United States District Court, D. Colorado
SUNFLOWER CONDOMINIUM ASSOCIATION, INC., a Colorado nonprofit corporation, Plaintiff,
OWNERS INSURANCE COMPANY, Defendant.
RECOMMENDATION OF UNITED STATES MAGISTRATE
Y. Wang United States Magistrate Judge.
matter comes before the court on Plaintiff's Motion for
Leave to File Second Amended Complaint (“Motion to
Amend”). [#40, filed March 20, 2017]. The Motion to
Amend is before the undersigned Magistrate Judge pursuant to
the Order Referring Case dated January 20, 2017 [#27] and the
memorandum dated March 23, 2017 [#41]. After carefully
reviewing the Motion and related briefing, the entire case
file, and the applicable case law, I respectfully recommend
that the Motion to Amend be GRANTED.
AND FACTUAL BACKGROUND
Sunflower Condominium Association, Inc.
(“Sunflower” or “Plaintiff”)
initiated this civil action by filing a Complaint in the
District Court for Arapahoe County, Colorado on September 28,
2016. See [#4]. The dispute arises between
Plaintiff, a multi-family homeowners association, and
Defendant Owners Insurance Company (“Owners” or
“Defendant”), regarding Defendant's alleged
breach of contract. Plaintiff originally sued Auto-Owners
Insurance Company, who removed the action to the United
States District Court for the District of Colorado on
December 2, 2016. See [#1]. On December 30, 2016,
before Auto-Owners Insurance Company had filed an answer,
Plaintiff filed an Amended Complaint naming Owners as the
sole defendant. See [#20]. The Amended Complaint
asserts two causes of action for Breach of Contract and
Declaratory Relief arising from Owners's alleged failure
to compensate Plaintiff pursuant to an insurance policy and
agreement (“Insurance Contract”) for damage
caused to covered property by a September 29, 2014 wind and
hailstorm. See generally [#20]. The court has
subject matter jurisdiction over this action pursuant to 28
filed its Answer on January 20, 2017. See [#22]. On
February 2, 2017, this court held a Scheduling Conference, at
which the undersigned Magistrate Judge set certain pre-trial
dates and deadlines, including a deadline of March 20, 2017
for the joinder of parties and amendment of pleadings and
August 2, 2017 as the discovery deadline. See [#35,
#36]. Also relevant here, this court allowed each Party to
propound twenty-five interrogatories, twenty-five requests
for production of documents, and twenty-five requests for
admissions. See [id.] On March 20, 2017,
Plaintiff filed the Motion to Amend seeking to add
allegations that Owners had acted in bad faith in refusing to
fully compensate it for the damages, and corresponding claims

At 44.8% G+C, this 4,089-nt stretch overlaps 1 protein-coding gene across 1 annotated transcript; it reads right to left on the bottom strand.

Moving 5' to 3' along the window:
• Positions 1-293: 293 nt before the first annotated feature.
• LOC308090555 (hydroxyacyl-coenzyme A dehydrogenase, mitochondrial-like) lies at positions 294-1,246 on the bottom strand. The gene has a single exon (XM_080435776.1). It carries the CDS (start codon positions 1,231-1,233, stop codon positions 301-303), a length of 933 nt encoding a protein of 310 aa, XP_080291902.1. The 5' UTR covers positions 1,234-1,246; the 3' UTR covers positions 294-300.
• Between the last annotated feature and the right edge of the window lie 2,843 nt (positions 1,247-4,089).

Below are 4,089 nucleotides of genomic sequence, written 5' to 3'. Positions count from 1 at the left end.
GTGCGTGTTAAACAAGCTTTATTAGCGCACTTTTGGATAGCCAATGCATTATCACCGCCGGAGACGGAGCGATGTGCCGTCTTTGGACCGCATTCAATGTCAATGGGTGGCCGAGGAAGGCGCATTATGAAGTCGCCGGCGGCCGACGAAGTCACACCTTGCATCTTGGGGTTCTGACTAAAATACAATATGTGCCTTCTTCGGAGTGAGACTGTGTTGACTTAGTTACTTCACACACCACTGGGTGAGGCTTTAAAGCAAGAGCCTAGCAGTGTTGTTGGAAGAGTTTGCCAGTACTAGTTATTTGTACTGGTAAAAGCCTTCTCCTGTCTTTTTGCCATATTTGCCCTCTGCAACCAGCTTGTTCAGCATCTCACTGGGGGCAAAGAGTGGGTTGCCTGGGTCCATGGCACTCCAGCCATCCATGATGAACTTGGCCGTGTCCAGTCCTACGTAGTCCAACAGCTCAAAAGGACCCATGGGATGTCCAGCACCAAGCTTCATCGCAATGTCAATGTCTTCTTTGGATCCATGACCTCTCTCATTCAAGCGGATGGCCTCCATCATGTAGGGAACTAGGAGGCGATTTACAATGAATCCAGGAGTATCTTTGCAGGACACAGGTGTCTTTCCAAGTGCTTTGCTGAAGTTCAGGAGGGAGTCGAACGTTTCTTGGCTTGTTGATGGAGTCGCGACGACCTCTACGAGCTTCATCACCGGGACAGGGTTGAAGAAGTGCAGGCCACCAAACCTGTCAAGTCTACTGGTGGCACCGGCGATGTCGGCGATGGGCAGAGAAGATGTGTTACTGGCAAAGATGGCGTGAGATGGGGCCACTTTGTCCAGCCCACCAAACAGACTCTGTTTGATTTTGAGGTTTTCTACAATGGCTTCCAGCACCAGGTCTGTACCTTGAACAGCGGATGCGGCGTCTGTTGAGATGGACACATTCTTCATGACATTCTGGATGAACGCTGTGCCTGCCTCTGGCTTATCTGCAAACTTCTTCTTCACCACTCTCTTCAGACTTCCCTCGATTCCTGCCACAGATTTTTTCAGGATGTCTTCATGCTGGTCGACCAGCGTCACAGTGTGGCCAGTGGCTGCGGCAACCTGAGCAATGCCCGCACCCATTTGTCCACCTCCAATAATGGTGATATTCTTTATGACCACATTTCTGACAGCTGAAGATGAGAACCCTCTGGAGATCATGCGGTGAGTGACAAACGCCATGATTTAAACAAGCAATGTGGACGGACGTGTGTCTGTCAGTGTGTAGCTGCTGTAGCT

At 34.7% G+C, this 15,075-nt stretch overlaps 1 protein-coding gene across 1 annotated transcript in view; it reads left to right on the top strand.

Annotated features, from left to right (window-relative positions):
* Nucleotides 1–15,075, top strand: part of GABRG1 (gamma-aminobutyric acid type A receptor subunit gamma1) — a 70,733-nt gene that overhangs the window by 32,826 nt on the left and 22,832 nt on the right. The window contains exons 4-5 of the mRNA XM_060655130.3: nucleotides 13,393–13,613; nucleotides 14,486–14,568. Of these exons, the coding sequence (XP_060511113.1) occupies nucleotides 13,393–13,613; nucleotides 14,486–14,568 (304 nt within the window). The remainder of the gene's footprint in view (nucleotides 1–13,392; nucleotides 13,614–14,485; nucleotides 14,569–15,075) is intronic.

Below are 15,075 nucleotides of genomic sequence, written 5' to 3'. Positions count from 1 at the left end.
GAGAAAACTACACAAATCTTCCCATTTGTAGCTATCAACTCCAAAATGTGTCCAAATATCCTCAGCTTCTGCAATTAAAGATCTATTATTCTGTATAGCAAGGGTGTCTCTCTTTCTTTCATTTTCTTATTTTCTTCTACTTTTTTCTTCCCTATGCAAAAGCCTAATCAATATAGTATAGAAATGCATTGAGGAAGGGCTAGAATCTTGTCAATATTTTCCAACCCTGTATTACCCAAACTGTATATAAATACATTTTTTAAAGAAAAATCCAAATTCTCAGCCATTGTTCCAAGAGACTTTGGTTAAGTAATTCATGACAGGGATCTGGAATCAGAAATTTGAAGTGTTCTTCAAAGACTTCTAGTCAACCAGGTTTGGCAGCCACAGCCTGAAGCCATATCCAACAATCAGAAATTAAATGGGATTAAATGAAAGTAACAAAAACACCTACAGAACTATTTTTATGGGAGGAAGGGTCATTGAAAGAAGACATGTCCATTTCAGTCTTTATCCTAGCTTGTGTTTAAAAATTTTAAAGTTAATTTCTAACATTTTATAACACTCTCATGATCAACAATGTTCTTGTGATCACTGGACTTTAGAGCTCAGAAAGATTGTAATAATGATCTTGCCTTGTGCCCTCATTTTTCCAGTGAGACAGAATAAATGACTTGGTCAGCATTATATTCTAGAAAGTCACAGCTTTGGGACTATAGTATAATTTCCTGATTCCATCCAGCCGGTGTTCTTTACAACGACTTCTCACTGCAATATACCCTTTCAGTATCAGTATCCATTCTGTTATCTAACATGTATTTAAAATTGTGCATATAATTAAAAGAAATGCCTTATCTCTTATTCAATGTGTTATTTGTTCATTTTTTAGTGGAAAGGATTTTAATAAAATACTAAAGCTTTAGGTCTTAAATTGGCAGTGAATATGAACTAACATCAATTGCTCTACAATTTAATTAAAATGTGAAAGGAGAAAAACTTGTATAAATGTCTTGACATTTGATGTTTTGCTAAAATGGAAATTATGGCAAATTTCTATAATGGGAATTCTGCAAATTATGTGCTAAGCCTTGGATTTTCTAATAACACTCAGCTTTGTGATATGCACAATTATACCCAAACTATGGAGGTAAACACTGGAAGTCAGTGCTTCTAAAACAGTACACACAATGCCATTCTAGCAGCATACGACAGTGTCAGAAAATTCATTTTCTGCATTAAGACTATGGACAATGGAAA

for statutory bad faith pursuant to Colo. Rev. Stat.
§§ 10-3-1115, 1116 and common law bad faith.
See [#40]. Owners filed a Response on April 5, 2017
[#42], and Plaintiff filed a Reply on April 19, 2017 [#46].
The matter is now ripe for disposition.
filed the Motion to Amend before the expiration of the
deadline for amendment of pleadings and joinder of parties as
specified in this court's Scheduling Order. Therefore,
this court considers the Motion within the confines of
Federal Rule of Civil Procedure 15(a) only. See also
Fernandez v. Bridgestone/Firestone, Inc., 105 F.Supp.2d
1194, 1195 (D. Colo. 2000) (applying only Rule 15 when the
deadline set for amendment in the Scheduling Order has not
yet passed). Rule 15(a) provides that leave to amend
“shall be freely given when justice so requires.”
Fed.R.Civ.P. 15(a). The court may refuse leave to amend upon
a showing of undue delay, undue prejudice to the opposing
party, bad faith or dilatory motive, failure to cure
deficiencies by amendments previously allowed, or futility of
amendment. Frank v. U.S. West, Inc., 3 F.3d 1357,
1365 (10th Cir. 1993). A general presumption exists in favor
of allowing a party to amend its pleadings, see Foman v.
Davis, 371 U.S. 178, 182 (1962), and the non-moving
party bears the burden of showing that the proposed amendment
is improper. Jefferson County Sch. Dist. No. R-1 v.
Moody's Investor's Services, Inc., 175 F.3d 848,
859 (10th Cir. 1999). Whether to allow amendment is within
the trial court's discretion. Burks v. Oklahoma
Publ'g Co., 81 F.3d 975, 978-79 (10th Cir. 1996).
asserts that it has learned through the exchange of written
discovery the following facts, which it contends supports a
finding of bad faith. On February 15, 2016, Gary Stevens, an
independent adjuster assigned to the case by Owners, and
David Ford, an employee of Adjusters International Matrix
Business Consulting (“Matrix”), whom Sunflower
hired to assist with the adjustment of the claim, met at the
damaged property and agreed on the scope of loss. [#40 at 2].
“Following that meeting, Mr. Stevens and Mr. Ford only
needed to determine the unit cost to repair the
property.” [Id. at 3]. Sunflower received Mr.